MARYLAND courts must "provide for the efficient, effective and timely administration of justice," began a report from a legislative commission that studied the state justice system two years ago.
Freeing murder suspects because of repeated trial delays and then apologizing to the victim's family for the system's sloppiness horribly fails that definition.
Yet that's what happened this week. Four men charged with first-degree murder in the slaying of Shawn L. Suggs, 21, of Baltimore in 1995 were released on the grounds they had been denied a speedy trial after 14 delays, dating to April 1996. If any good is to come from the ruling of Baltimore Circuit Judge Roger W. Brown, perhaps it will spur politicians who have ignored repeated warnings that the city's court system is overwhelmed.
State's Attorney Patricia Jessamy, who apologized to the victim's family, says her office will appeal the judge's dismissal. If successful, the suspects could -- and should -- be recharged; one is still held for another crime.
That would help set things right -- in this case. Unfortunately, the system's malfunction didn't begin or end with the Suggs slaying. As recently as last month, the Maryland Court of Special Appeals tossed out a sex-crime conviction in Baltimore that was repeatedly delayed by lack of an available courtroom.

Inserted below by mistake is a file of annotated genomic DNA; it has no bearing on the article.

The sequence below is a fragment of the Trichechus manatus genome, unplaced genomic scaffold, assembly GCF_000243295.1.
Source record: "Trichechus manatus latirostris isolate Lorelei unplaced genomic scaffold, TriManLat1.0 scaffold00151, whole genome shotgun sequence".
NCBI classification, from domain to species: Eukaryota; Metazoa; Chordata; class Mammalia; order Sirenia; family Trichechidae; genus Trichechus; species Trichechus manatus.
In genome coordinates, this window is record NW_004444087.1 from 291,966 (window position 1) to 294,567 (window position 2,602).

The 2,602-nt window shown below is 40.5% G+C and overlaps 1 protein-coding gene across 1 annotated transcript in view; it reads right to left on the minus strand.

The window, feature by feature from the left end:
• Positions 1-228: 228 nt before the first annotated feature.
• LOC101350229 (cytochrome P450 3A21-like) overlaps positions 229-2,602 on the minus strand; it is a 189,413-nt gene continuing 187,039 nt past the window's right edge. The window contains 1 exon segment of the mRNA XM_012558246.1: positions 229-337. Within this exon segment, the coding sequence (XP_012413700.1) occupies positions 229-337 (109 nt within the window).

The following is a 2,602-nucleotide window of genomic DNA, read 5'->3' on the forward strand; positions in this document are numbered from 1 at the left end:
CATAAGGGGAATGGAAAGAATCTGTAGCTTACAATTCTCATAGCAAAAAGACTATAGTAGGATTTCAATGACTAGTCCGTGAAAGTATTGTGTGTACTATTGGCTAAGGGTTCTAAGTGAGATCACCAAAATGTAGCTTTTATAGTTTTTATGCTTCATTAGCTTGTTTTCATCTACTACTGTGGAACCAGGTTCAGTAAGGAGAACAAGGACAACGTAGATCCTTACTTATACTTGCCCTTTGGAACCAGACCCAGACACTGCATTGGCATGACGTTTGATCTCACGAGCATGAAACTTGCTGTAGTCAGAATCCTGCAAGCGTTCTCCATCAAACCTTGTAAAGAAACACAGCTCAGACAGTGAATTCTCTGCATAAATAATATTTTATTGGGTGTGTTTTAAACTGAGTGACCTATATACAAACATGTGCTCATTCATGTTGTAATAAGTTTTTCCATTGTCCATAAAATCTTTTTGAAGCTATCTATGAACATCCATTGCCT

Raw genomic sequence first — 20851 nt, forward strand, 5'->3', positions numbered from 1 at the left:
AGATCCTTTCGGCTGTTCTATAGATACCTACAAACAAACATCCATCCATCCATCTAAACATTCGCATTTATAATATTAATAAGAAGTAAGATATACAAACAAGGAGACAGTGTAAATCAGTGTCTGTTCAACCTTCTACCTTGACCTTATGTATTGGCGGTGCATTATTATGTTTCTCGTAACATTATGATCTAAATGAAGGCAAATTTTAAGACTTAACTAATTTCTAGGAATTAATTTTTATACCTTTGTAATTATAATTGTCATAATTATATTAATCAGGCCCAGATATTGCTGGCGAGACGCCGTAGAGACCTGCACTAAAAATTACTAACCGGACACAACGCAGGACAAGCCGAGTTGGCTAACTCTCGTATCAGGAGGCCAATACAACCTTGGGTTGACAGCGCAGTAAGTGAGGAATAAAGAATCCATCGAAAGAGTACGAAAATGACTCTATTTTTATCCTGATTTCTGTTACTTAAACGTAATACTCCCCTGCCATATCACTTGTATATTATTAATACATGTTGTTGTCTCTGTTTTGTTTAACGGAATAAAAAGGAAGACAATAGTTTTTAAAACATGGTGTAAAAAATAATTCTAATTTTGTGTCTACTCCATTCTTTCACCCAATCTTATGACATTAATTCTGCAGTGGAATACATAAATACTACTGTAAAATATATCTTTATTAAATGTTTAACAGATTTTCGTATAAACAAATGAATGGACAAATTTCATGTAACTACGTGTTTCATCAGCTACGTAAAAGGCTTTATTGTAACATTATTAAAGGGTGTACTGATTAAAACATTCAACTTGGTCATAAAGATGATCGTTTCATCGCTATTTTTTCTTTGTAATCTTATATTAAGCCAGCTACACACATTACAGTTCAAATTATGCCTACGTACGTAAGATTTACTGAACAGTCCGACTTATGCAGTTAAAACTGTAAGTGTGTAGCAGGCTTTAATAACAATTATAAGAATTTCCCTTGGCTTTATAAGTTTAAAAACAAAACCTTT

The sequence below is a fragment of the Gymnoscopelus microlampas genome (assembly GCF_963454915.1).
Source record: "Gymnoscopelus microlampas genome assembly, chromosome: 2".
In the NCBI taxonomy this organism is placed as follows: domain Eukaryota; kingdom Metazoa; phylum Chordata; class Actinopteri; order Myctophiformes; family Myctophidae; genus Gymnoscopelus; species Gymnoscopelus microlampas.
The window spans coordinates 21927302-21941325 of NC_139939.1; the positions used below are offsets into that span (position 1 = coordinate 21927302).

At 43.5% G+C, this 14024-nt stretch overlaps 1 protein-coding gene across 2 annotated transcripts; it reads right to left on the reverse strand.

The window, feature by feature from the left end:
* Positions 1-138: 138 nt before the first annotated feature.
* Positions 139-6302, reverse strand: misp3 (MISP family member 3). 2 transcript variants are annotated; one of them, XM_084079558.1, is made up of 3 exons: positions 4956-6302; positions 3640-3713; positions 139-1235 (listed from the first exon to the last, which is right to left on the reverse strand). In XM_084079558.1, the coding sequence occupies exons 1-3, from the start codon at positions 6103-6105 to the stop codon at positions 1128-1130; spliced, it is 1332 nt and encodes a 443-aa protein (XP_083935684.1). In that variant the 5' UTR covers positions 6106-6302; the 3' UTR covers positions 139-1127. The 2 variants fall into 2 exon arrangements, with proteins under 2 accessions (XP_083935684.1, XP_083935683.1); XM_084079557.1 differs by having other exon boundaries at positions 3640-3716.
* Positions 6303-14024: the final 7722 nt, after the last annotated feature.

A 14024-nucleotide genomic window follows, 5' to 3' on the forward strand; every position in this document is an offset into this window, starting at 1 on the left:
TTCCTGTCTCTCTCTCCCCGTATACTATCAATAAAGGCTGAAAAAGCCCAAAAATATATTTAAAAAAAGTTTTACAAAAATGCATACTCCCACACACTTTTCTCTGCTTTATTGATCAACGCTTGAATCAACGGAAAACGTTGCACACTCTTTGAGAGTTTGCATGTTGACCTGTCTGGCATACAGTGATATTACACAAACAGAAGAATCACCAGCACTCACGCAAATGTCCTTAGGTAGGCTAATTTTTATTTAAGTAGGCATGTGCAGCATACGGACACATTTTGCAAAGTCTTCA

The law requires that defendants be tried within six months of an initial court appearance. While judges have latitude to grant postponements Judge Brown's release of the four defendants shows the dangerous consequences of flouting the legal deadline.
The defendants' release has been followed by a predictable flurry of finger pointing over who is to blame for the outrageous delays. Prosecutors, defense attorneys and judges all had a hand in the postponements.
Yet on one point there is agreement: Minor tinkering won't fix the systemic problems of Baltimore's Circuit Court system. Too few resources, too many cases and too many criminals are dumped on too few judges and courtrooms.
Like the Suggs case, the Circuit Court often seems to fall between the cracks -- an arm of the state, funded unevenly by the city and counties, with no central administrator. The strain is worst in Baltimore, whose 22,000 criminal court filings in 1996 were more than twice the total in the largest counties and 10 times that of most subdivisions. Yet Baltimore's proportionate spending on criminal courts is half everyone else's.
The problem demands action during the coming legislative session in Annapolis.
News footage this week of two of the freed suspects dashing from the courthouse was chilling. That image, and the Police Department's high-profile failure to hold Baltimore's 1998 homicides under 300, feed perceptions of an unsafe city.
Sedric Suggs said he doesn't expect justice from the court system for his son's death. "Vengeance," he says, "is in the hands of the Lord." The justice system must not be let off that easily.